Collaborating with Dr Dennis Schimpf-5 Ways To Turn Back the Clock.

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Hey Friends!
One of my most requested blog topics is skincare and I’ve had the opportunity to collaborate with many great skincare brands, but I also enjoy learning from experts in their field. We all want to know the secret to glowing skin, so today I’m teaming up with Dr. Dennis Schimpf!
5 Ways To Turn Back The Clock
And Look Younger In The New Year
It’s human nature that as people grow older, they want to look younger.
The tendencies of aging can make that desire an uphill climb for many. Even if they feel energetic and healthy, they may look old and tired.
woman staring on glasses with water

Photo by Thiago Matos on Pexels.com

“Women and men ages 45 to 65 really start to notice a difference in their skin when they look in the mirror,” says Dr. Dennis Schimpf, author of Finding Beauty: Think, See And Feel Beautiful, and founder of Sweetgrass Plastic Surgery.  (www.sweetgrassplasticsurgery.com). “Healthy living makes them feel great on the inside, but on the outside, the years can take a toll.
“They look for ways to turn back the clock, for their face to more closely reflect what they feel like. And there are indeed minimally invasive ways to stave off some of the effects of aging.”
Schimpf suggests five ways to turn back the clock:
Skin-care products. Reversing the aging of the face starts by choosing good skin-care products. “Sunblock is one of the best defenses against the rays that can really age the skin,” Schimpf says. “Good skin care can build a solid foundation, so start it before spending money on other efforts. Having healthy skin to start with can optimize the outcomes for any procedure.”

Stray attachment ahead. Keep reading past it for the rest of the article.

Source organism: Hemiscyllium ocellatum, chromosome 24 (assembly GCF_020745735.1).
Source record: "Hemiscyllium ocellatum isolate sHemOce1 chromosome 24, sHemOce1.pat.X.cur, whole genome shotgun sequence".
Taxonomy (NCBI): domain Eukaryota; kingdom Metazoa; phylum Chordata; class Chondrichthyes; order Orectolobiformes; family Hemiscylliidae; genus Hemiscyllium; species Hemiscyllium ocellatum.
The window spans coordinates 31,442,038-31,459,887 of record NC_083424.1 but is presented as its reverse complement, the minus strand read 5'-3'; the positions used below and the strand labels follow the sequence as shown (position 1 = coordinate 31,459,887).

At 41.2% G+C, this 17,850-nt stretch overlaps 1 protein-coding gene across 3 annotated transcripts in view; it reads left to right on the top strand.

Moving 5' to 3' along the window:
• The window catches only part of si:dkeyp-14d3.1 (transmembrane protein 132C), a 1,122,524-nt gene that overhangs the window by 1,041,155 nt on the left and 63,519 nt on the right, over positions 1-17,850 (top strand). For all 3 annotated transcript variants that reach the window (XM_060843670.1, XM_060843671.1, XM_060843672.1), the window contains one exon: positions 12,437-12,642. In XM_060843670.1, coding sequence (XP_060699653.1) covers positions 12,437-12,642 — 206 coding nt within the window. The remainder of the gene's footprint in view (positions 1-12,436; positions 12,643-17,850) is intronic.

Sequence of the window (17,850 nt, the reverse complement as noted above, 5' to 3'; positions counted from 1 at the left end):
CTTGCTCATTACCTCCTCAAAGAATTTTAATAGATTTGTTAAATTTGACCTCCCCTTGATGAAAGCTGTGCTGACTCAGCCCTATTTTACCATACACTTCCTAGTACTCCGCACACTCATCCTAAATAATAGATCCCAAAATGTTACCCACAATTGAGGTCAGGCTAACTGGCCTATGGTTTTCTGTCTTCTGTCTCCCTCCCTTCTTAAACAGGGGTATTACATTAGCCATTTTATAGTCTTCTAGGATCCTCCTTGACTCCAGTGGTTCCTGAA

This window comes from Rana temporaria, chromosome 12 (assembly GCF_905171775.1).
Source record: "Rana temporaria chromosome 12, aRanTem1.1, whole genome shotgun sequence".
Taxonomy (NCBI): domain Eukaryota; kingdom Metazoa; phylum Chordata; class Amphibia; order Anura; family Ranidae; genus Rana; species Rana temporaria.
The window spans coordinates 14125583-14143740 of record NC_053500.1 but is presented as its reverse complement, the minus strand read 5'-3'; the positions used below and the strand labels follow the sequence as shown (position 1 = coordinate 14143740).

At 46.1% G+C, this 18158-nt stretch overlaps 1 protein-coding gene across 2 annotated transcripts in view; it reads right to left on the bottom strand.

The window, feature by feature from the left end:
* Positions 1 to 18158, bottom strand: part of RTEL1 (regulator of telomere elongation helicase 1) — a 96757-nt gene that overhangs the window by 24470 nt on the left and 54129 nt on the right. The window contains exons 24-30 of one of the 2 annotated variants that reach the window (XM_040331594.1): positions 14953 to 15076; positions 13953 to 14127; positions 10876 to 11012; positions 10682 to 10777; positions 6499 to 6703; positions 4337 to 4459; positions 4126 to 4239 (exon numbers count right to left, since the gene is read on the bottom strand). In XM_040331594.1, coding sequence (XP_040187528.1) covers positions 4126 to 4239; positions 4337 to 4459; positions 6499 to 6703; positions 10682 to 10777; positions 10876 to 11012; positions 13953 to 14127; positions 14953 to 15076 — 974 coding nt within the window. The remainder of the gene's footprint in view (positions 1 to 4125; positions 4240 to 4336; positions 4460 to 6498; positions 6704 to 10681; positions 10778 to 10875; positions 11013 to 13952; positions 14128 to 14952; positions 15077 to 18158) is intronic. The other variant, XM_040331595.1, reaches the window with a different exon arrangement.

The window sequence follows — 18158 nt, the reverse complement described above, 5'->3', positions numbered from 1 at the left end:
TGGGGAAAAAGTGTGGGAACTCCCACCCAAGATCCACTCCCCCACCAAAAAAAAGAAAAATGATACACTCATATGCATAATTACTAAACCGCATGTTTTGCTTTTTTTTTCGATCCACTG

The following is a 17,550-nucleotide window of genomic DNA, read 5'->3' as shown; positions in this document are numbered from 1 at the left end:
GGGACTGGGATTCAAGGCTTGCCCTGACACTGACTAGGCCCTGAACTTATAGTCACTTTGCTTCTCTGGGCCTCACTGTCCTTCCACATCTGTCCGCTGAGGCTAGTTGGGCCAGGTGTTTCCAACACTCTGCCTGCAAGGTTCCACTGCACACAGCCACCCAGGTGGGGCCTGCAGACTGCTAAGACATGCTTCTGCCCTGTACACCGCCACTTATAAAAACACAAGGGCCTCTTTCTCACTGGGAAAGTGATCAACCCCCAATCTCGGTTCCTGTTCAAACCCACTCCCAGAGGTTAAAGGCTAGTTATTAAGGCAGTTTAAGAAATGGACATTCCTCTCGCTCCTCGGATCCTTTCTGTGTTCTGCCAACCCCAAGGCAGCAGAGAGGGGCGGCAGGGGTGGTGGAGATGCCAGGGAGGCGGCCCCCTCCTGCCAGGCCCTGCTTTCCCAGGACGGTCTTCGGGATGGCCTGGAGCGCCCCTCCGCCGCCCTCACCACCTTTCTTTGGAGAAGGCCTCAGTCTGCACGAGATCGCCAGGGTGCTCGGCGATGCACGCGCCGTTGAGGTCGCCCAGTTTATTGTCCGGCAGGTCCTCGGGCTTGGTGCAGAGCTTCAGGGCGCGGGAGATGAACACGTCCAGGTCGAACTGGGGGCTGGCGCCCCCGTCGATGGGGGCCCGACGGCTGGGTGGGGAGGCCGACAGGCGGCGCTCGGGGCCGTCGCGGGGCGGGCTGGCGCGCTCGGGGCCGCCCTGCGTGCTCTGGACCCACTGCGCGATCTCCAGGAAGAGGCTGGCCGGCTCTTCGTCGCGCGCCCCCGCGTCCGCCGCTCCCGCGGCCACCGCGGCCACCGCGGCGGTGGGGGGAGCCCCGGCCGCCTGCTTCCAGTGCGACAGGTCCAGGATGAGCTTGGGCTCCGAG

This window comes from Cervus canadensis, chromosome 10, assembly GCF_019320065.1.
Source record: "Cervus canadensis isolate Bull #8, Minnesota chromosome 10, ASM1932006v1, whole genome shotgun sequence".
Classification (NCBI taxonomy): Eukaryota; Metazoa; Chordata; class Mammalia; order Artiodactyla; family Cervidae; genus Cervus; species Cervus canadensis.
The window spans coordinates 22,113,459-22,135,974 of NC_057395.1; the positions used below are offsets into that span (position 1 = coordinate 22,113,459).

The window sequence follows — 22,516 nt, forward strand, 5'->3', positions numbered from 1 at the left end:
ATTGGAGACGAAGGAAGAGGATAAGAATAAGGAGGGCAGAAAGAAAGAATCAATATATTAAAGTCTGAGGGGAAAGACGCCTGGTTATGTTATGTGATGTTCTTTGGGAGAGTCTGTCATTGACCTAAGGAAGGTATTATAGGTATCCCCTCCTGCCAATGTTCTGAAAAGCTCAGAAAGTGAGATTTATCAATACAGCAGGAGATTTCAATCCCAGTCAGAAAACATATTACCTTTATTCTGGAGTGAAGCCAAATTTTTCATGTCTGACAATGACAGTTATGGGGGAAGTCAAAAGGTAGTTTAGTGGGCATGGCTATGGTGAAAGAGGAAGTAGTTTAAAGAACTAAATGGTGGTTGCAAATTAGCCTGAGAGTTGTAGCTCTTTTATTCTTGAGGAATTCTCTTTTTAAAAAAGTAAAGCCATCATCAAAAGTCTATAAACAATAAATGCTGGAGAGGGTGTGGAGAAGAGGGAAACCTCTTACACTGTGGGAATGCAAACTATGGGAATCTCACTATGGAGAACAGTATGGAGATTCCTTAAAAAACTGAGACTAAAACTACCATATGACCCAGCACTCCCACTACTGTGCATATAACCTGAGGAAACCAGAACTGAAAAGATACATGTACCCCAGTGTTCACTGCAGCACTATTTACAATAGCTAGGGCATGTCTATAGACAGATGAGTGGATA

person pouring plastic tube bottle

Photo by Moose Photos on Pexels.com

Lasering. This is a more aggressive type of treatment. Micro-ablative is one of the most common types of laser treatment. “It uses fractional technology to basically punch micro holes in the skin, reducing pore sizes and allowing new skin and growth to occur,” Schimpf says. “It’s similar to aerating a lawn, where holes are punched in the grass and healthier grass grows. The treatment tightens and offers mild to moderate improvements in wrinkling.”
Dermabrasion, microdermabrasion and skin peels. Dermabrasion is a more aggressive type of skin peel involving removal of the upper layers of skin through surgical scraping of the skin. “This treatment is usually reserved for facial wrinkles or scars,” Schimpf says. “Microdermabrasion sands away the uneven outer layer of skin. It treats sun damage, stretch marks and small scars. Skin peels use a solution to remove the damaged outer layer of skin, improving texture and tone.”
Fillers. “There are dozens of fillers on the market for the soft-tissue changes, but the three main ones are hyaluronic acid, calcium hydroxyapatite-based, and autologous fat transfer, which harvests the patient’s own fat to be injected into the facial tissues,” Schimpf says. “In the forehead, injections reduce wrinkles. In the lips, injections make them plumper.”
Fat grafting. This is a minimally invasive procedure but usually more expensive up front. “Roughly half of patients require two sessions of fat grafting to get the graft to take,” Schimpf says, “because the procedure doesn’t just inject a large clump of fat. The fat tissue that’s being transferred has to be in touch with surrounding tissue that contains blood vessels. Otherwise the clump of fat doesn’t survive. Overall, fat grafting technology has really improved.”
“It happens to many people – they look in the mirror and don’t really like what they see,” Schimpf says. “But there are good, affordable options that have little or no downtime and counter some of the effects of aging.”
About Dennis Schimpf, MD, MBA, FACS
Dennis Schimpf is the author of Finding Beauty: Think, See and Feel Beautiful, and the founder of Sweetgrass Plastic Surgery  (www.sweetgrassplasticsurgery.com), a multifaceted practice focusing almost exclusively on cosmetic plastic surgery of the face and body. He is board certified by the American Board of Plastic Surgery
and American Board of Surgery and is a fellow of the American College of Surgeons (FACS), as well as a member of the American Society of Aesthetic Plastic Surgery (ASAPS) and the American Society of Plastic Surgery (ASPS).

 

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